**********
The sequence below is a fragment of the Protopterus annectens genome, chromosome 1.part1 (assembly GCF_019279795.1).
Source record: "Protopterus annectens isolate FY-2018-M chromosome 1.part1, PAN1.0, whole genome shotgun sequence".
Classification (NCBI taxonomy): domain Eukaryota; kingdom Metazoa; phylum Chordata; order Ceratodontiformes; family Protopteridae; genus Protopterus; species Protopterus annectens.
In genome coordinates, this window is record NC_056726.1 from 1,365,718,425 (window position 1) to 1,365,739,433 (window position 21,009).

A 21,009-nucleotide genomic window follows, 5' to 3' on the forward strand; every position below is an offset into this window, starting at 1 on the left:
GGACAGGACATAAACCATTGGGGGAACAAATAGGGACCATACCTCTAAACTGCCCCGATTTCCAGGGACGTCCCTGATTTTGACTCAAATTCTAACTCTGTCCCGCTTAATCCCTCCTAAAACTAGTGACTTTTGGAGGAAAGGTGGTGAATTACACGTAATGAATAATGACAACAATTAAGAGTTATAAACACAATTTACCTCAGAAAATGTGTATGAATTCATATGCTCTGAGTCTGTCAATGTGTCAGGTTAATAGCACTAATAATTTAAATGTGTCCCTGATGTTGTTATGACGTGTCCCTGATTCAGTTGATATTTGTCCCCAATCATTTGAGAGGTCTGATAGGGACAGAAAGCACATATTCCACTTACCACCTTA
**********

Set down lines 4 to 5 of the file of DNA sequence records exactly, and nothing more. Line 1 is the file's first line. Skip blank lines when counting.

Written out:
In genome coordinates, this window is record NC_056726.1 from 1,365,718,425 (window position 1) to 1,365,739,433 (window position 21,009).

A 21,009-nucleotide genomic window follows, 5' to 3' on the forward strand; every position below is an offset into this window, starting at 1 on the left: